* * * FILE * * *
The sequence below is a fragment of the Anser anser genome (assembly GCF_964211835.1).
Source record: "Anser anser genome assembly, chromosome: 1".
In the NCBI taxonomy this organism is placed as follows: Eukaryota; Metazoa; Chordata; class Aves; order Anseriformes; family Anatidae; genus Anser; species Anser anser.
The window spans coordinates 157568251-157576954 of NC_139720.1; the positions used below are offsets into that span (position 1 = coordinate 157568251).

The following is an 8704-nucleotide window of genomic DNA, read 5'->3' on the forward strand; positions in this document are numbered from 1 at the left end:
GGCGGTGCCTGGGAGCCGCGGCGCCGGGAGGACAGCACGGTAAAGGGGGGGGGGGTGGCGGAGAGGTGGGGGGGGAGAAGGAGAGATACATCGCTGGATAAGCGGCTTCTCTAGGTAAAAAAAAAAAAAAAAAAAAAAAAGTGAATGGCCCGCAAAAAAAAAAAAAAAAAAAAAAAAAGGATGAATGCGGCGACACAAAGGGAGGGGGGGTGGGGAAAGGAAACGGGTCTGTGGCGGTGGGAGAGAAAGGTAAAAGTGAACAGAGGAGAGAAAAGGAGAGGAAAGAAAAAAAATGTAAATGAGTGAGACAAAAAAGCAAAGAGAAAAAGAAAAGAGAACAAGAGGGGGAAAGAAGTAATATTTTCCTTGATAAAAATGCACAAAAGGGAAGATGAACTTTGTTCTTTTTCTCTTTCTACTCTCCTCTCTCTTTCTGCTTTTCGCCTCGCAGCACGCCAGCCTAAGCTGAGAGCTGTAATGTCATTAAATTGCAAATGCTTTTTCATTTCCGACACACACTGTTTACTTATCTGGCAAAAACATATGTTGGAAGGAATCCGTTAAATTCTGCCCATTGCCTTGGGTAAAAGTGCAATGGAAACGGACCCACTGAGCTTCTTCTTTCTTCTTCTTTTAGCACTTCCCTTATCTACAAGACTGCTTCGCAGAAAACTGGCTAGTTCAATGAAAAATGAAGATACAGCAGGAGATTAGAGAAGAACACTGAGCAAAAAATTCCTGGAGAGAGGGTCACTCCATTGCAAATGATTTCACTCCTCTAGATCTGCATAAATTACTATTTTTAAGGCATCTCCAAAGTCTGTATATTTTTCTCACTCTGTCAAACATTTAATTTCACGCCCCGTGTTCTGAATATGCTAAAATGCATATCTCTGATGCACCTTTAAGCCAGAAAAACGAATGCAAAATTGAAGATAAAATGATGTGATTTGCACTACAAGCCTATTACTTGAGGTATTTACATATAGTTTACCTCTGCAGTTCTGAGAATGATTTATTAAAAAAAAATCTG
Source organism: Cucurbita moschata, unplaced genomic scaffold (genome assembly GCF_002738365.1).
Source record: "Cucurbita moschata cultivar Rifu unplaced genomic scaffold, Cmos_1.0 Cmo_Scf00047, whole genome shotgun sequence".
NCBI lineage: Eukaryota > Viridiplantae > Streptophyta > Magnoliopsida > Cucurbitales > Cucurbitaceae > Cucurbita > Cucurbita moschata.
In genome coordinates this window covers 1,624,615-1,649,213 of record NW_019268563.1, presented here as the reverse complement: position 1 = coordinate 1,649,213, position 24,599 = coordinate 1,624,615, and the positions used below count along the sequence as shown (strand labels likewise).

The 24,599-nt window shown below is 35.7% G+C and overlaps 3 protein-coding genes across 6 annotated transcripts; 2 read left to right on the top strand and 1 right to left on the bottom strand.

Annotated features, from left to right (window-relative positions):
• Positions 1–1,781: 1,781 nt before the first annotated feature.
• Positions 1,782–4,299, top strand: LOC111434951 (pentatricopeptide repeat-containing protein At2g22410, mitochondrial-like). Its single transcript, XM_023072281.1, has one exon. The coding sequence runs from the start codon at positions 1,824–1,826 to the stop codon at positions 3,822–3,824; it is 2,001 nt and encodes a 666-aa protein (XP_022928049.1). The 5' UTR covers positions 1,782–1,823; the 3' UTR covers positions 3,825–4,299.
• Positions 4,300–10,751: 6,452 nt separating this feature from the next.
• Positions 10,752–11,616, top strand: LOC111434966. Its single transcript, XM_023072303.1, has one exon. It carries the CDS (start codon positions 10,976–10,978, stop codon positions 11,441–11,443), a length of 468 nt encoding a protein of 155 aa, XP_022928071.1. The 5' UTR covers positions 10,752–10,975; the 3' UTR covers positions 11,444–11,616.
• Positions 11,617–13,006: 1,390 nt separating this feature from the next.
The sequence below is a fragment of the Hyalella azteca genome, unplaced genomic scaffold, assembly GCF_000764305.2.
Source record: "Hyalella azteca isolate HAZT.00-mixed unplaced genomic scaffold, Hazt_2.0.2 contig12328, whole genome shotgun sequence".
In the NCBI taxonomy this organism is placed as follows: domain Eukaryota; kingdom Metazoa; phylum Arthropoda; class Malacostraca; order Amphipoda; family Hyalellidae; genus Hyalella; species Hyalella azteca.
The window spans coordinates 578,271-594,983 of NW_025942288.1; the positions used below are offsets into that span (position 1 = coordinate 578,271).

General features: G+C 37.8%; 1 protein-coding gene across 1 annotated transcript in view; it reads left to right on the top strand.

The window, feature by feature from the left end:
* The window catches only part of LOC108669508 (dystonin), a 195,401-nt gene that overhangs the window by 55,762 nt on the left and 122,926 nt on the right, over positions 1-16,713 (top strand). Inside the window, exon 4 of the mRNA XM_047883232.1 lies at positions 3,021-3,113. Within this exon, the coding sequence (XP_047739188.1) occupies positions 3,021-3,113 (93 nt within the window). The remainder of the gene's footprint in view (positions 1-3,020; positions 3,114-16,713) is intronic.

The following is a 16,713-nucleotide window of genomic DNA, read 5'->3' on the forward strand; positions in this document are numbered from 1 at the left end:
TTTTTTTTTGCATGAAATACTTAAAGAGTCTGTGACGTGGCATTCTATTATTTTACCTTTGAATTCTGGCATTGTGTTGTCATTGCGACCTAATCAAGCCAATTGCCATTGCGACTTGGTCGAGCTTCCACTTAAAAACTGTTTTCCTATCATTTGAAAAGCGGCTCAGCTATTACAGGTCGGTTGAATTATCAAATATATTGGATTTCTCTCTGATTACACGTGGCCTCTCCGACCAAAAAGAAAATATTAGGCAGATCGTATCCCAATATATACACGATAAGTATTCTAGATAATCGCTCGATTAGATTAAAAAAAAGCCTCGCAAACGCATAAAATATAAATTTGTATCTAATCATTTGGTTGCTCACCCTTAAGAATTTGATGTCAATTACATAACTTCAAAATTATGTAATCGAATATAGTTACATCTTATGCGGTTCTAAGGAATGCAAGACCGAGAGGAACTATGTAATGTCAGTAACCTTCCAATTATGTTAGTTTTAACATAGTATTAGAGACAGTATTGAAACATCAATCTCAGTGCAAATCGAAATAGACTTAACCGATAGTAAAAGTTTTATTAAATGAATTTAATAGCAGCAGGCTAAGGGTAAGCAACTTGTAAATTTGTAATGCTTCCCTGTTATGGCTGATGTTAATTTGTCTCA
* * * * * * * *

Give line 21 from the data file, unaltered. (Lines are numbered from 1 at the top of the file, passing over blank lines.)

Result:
The window spans coordinates 578,271-594,983 of NW_025942288.1; the positions used below are offsets into that span (position 1 = coordinate 578,271).